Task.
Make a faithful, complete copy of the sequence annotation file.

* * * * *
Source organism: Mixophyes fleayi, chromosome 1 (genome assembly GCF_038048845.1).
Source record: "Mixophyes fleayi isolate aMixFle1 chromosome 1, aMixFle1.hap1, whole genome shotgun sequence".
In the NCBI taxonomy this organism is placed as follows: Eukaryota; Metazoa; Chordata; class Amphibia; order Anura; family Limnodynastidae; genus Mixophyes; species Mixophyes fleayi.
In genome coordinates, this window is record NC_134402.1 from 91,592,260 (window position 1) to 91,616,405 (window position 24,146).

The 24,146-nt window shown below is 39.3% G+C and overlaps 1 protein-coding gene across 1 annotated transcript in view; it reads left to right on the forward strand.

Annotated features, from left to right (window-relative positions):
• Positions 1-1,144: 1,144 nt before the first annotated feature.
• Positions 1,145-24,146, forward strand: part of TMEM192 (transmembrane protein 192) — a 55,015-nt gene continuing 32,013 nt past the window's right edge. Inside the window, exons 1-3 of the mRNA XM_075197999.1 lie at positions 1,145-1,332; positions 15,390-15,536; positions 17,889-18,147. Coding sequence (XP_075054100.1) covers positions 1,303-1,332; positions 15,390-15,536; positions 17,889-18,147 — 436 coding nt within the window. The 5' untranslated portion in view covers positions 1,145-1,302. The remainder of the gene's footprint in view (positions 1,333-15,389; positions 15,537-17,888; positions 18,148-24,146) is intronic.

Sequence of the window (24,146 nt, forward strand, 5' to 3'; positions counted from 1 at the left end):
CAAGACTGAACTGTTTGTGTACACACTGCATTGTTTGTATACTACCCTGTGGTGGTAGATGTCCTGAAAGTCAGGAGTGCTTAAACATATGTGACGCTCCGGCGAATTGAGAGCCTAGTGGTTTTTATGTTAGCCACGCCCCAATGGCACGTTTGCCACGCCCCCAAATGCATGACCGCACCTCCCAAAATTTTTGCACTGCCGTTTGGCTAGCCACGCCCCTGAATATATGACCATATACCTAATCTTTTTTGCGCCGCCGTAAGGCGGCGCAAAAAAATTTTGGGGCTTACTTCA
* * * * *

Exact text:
Source organism: Mixophyes fleayi, chromosome 1 (genome assembly GCF_038048845.1).
Source record: "Mixophyes fleayi isolate aMixFle1 chromosome 1, aMixFle1.hap1, whole genome shotgun sequence".
In the NCBI taxonomy this organism is placed as follows: Eukaryota; Metazoa; Chordata; class Amphibia; order Anura; family Limnodynastidae; genus Mixophyes; species Mixophyes fleayi.
In genome coordinates, this window is record NC_134402.1 from 91,592,260 (window position 1) to 91,616,405 (window position 24,146).

The 24,146-nt window shown below is 39.3% G+C and overlaps 1 protein-coding gene across 1 annotated transcript in view; it reads left to right on the forward strand.

Annotated features, from left to right (window-relative positions):
• Positions 1-1,144: 1,144 nt before the first annotated feature.
• Positions 1,145-24,146, forward strand: part of TMEM192 (transmembrane protein 192) — a 55,015-nt gene continuing 32,013 nt past the window's right edge. Inside the window, exons 1-3 of the mRNA XM_075197999.1 lie at positions 1,145-1,332; positions 15,390-15,536; positions 17,889-18,147. Coding sequence (XP_075054100.1) covers positions 1,303-1,332; positions 15,390-15,536; positions 17,889-18,147 — 436 coding nt within the window. The 5' untranslated portion in view covers positions 1,145-1,302. The remainder of the gene's footprint in view (positions 1,333-15,389; positions 15,537-17,888; positions 18,148-24,146) is intronic.

Sequence of the window (24,146 nt, forward strand, 5' to 3'; positions counted from 1 at the left end):
CAAGACTGAACTGTTTGTGTACACACTGCATTGTTTGTATACTACCCTGTGGTGGTAGATGTCCTGAAAGTCAGGAGTGCTTAAACATATGTGACGCTCCGGCGAATTGAGAGCCTAGTGGTTTTTATGTTAGCCACGCCCCAATGGCACGTTTGCCACGCCCCCAAATGCATGACCGCACCTCCCAAAATTTTTGCACTGCCGTTTGGCTAGCCACGCCCCTGAATATATGACCATATACCTAATCTTTTTTGCGCCGCCGTAAGGCGGCGCAAAAAAATTTTGGGGCTTACTTCA